Students in the Franklin Hall commons last week noticed something unusual on the big screen: ghostly images, jagged lines and “snow” that looked as if the video feed was lost.
Instead, the one-and-a-half hour disruptions in the daily broadcast are part of a month-long video art exhibition in conjunction with China Remixed, a campus-wide festival of arts in contemporary Chinese culture. As part of the project, artists are visiting campus for a series of presentations and lectures.
Isaac Leung, curator of the video art project, explained the philosophy during a talk at the Global and International Studies Building last week. Leung encouraged audience members to ponder the question: What does China mean to the globe?
“It’s actually a quite interesting phenomenon that China is everywhere, which is kind of also the context of this program,” Leung said.
The “disruptive” nature of the videos is meant to get people to think about globalization in a new way, he explained. Leung lived in the United States during Bill Clinton’s presidency, and he says this is when globalization really started. China saw more American brands, like McDonald’s, introduced to its consumers, and Americans saw “Made in China” on many consumer goods.
China’s impact on the global economy has influenced how Chinese communities in and outside China — and in the rest of the world — perceive Chinese culture, he explained.
“All these globalized ideas have really infiltrated people’s everyday life,” Leung said.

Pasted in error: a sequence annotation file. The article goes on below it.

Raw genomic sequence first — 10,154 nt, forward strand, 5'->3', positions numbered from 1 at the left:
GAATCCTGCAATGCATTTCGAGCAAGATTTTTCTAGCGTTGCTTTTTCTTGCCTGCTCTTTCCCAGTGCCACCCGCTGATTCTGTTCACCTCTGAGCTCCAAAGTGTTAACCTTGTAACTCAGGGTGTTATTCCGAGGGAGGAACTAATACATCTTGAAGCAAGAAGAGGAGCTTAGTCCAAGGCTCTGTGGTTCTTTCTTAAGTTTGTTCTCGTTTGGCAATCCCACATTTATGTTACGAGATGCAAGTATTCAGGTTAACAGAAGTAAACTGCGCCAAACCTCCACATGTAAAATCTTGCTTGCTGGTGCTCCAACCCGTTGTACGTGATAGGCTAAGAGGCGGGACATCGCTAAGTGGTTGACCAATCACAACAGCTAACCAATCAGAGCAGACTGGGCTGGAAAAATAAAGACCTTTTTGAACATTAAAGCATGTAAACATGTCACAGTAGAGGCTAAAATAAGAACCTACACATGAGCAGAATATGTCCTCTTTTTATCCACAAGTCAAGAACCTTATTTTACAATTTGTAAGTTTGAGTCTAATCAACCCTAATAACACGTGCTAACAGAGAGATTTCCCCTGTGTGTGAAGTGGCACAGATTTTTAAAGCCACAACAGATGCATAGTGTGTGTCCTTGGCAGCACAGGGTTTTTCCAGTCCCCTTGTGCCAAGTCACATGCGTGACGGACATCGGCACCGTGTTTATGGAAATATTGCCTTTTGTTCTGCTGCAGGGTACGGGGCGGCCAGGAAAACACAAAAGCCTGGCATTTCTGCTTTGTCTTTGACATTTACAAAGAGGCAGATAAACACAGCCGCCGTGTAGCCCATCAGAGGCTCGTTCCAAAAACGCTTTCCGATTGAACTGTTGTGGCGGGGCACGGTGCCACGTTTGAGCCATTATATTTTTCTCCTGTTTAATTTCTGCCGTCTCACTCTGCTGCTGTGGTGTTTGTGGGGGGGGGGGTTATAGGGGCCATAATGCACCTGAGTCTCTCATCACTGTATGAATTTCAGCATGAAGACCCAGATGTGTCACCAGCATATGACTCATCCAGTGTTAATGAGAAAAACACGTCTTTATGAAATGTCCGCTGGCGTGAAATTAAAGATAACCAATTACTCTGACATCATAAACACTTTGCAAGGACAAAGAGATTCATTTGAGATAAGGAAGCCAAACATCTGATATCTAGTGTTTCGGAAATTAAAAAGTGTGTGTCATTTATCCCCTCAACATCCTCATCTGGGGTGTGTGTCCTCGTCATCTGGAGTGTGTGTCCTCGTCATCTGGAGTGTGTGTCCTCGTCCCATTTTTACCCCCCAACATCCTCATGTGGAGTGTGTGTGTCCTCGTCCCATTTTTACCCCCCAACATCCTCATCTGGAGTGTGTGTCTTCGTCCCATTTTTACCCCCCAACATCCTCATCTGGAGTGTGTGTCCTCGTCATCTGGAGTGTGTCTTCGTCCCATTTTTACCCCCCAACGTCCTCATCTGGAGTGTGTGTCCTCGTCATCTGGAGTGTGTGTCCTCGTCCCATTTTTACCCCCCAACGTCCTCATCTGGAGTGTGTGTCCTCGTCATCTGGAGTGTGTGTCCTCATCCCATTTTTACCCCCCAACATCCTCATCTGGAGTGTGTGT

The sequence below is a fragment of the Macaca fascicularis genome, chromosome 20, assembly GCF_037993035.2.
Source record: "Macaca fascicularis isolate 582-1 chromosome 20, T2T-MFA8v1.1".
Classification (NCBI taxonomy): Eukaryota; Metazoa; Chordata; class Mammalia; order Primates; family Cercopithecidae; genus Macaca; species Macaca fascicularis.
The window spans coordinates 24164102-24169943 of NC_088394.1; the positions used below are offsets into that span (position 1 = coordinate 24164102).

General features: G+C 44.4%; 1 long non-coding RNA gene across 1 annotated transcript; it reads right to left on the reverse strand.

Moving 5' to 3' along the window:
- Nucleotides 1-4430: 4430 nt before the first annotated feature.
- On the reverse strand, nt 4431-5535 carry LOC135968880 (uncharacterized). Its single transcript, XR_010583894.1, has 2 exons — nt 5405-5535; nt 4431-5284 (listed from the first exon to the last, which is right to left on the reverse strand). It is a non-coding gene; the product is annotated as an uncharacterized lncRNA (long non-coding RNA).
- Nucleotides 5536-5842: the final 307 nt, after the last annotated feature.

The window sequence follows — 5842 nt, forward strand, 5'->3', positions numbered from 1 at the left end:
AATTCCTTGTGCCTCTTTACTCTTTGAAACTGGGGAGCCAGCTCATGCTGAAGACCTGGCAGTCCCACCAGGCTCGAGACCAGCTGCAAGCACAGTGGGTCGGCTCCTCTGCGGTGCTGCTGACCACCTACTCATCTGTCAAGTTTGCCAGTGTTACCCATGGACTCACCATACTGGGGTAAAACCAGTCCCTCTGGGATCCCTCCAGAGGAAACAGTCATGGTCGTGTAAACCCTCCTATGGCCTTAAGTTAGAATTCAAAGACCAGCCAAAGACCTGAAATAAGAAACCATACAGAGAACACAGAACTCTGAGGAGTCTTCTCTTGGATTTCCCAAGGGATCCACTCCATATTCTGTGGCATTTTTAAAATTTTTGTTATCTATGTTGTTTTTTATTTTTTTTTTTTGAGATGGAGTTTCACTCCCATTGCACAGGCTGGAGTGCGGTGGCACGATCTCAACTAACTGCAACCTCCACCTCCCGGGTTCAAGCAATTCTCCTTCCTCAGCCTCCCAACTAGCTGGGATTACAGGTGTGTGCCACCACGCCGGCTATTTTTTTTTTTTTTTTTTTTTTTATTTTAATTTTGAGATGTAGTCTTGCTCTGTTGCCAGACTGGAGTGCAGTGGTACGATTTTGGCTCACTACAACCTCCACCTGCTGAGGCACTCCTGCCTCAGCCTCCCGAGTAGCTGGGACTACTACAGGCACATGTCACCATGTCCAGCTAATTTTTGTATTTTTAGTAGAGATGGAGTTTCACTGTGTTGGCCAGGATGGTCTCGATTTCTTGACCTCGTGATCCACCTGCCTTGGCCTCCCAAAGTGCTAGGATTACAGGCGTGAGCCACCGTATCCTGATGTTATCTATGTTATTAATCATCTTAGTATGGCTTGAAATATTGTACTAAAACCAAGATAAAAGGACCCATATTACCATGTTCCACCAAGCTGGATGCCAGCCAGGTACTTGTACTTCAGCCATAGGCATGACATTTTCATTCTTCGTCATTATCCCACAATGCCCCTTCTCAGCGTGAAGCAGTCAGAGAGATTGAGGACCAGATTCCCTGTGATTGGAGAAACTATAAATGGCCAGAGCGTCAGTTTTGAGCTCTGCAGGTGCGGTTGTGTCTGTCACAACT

In his work as an artist and with other visual art projects, Leung has curated videos that show a paradigm shift in the way the world thinks about globalization, national agenda, reappropriating knowledge, personal memoirs and social engagement.
Media School assistant professor Stephanie DeBoer teaches Chinese film courses and has assisted in the China Remixed project. She introduced the Leung and the exhibition, and explained the disruptive way the videos are being shown is quite intentional.
“This is not shown in a gallery, but in public spaces on campus on a daily basis, and I think that’s something to note,” DeBoer said.
Kristin Richards, a senior studying art and cinema, heard Leung in one of DeBoer’s classes, so she attended the talk to learn more.
“I think video art in general is a good way of making people think because it is so different from what we would expect to see on screen,” Richards said. “I think it’s a great way to start a dialogue on all these topics.”
In addition to Franklin Hall, video exhibits are showing in the Indiana Memorial Union and Wells Library as well during noon hours through March 10.
- Check out some of the 40-plus China Remixed events.
- Learn about journalists Jiayang Fan and Hua Hsu, who will speak as part of China Remixed.